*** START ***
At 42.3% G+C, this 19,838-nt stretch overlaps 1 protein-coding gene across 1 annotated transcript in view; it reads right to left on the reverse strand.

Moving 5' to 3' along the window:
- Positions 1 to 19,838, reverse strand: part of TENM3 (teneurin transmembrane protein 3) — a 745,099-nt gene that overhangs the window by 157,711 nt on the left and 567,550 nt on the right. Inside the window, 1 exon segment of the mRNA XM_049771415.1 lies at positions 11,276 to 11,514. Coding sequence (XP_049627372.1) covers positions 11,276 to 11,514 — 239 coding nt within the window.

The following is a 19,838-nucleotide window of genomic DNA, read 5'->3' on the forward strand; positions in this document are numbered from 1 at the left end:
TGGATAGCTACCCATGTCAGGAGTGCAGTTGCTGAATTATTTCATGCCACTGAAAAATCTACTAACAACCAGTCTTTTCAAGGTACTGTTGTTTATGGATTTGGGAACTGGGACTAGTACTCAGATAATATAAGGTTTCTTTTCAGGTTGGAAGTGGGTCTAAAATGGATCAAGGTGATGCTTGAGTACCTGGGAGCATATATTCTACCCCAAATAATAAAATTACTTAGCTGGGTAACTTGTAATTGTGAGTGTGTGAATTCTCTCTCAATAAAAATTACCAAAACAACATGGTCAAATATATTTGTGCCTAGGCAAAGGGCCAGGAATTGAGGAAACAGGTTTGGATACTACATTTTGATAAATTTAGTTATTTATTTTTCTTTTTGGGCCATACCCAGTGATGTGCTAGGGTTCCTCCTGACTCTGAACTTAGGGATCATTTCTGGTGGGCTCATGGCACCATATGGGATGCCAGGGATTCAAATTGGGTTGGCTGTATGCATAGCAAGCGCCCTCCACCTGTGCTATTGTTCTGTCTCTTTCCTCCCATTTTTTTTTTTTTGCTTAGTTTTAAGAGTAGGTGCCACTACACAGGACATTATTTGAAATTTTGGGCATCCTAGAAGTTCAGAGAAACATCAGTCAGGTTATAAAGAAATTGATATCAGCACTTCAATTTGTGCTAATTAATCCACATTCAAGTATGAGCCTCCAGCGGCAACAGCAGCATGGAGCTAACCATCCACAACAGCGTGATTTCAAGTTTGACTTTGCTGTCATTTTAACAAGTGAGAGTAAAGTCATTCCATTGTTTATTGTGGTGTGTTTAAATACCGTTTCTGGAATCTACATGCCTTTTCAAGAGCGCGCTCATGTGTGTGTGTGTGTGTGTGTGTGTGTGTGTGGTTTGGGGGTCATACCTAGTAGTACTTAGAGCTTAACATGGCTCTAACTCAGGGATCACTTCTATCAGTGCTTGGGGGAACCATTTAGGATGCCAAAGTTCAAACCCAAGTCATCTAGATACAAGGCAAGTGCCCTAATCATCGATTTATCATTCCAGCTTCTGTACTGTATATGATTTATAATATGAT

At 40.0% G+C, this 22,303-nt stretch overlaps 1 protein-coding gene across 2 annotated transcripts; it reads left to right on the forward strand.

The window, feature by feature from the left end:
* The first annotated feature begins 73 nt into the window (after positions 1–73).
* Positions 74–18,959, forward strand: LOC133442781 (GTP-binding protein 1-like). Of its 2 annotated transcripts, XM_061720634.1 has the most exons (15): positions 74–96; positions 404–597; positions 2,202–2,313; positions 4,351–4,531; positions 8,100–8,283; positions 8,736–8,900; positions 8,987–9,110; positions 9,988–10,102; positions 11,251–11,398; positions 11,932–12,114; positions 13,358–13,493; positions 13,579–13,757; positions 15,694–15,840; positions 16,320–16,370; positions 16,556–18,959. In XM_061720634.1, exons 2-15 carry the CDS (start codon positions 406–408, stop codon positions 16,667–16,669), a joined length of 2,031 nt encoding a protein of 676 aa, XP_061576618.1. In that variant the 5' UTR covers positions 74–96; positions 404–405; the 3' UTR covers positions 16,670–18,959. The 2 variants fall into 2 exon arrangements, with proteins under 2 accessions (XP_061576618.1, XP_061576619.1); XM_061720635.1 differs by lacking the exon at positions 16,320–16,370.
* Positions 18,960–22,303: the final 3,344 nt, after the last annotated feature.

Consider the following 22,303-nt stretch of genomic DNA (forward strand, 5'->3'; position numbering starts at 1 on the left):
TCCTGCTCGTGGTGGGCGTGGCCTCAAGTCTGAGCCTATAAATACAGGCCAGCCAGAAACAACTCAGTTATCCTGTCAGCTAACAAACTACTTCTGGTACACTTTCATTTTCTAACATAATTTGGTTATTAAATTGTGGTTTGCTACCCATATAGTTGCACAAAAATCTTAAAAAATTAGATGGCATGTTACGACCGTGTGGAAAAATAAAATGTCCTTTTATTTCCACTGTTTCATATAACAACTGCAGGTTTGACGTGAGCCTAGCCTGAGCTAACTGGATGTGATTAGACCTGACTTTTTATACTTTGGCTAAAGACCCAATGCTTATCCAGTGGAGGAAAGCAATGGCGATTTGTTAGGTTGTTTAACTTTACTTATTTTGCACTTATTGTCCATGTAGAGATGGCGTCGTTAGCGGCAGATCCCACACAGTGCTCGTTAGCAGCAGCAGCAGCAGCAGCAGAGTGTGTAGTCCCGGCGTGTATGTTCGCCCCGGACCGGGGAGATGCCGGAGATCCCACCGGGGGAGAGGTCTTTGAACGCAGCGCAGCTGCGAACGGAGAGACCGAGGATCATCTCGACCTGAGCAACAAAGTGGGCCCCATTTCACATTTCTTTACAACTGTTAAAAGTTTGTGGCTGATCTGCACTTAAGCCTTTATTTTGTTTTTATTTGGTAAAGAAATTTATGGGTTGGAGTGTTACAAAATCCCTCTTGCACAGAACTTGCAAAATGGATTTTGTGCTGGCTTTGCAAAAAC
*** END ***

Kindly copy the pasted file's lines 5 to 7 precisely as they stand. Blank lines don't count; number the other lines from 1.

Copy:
TGGATAGCTACCCATGTCAGGAGTGCAGTTGCTGAATTATTTCATGCCACTGAAAAATCTACTAACAACCAGTCTTTTCAAGGTACTGTTGTTTATGGATTTGGGAACTGGGACTAGTACTCAGATAATATAAGGTTTCTTTTCAGGTTGGAAGTGGGTCTAAAATGGATCAAGGTGATGCTTGAGTACCTGGGAGCATATATTCTACCCCAAATAATAAAATTACTTAGCTGGGTAACTTGTAATTGTGAGTGTGTGAATTCTCTCTCAATAAAAATTACCAAAACAACATGGTCAAATATATTTGTGCCTAGGCAAAGGGCCAGGAATTGAGGAAACAGGTTTGGATACTACATTTTGATAAATTTAGTTATTTATTTTTCTTTTTGGGCCATACCCAGTGATGTGCTAGGGTTCCTCCTGACTCTGAACTTAGGGATCATTTCTGGTGGGCTCATGGCACCATATGGGATGCCAGGGATTCAAATTGGGTTGGCTGTATGCATAGCAAGCGCCCTCCACCTGTGCTATTGTTCTGTCTCTTTCCTCCCATTTTTTTTTTTTTGCTTAGTTTTAAGAGTAGGTGCCACTACACAGGACATTATTTGAAATTTTGGGCATCCTAGAAGTTCAGAGAAACATCAGTCAGGTTATAAAGAAATTGATATCAGCACTTCAATTTGTGCTAATTAATCCACATTCAAGTATGAGCCTCCAGCGGCAACAGCAGCATGGAGCTAACCATCCACAACAGCGTGATTTCAAGTTTGACTTTGCTGTCATTTTAACAAGTGAGAGTAAAGTCATTCCATTGTTTATTGTGGTGTGTTTAAATACCGTTTCTGGAATCTACATGCCTTTTCAAGAGCGCGCTCATGTGTGTGTGTGTGTGTGTGTGTGTGTGTGTGGTTTGGGGGTCATACCTAGTAGTACTTAGAGCTTAACATGGCTCTAACTCAGGGATCACTTCTATCAGTGCTTGGGGGAACCATTTAGGATGCCAAAGTTCAAACCCAAGTCATCTAGATACAAGGCAAGTGCCCTAATCATCGATTTATCATTCCAGCTTCTGTACTGTATATGATTTATAATATGAT

At 40.0% G+C, this 22,303-nt stretch overlaps 1 protein-coding gene across 2 annotated transcripts; it reads left to right on the forward strand.

The window, feature by feature from the left end: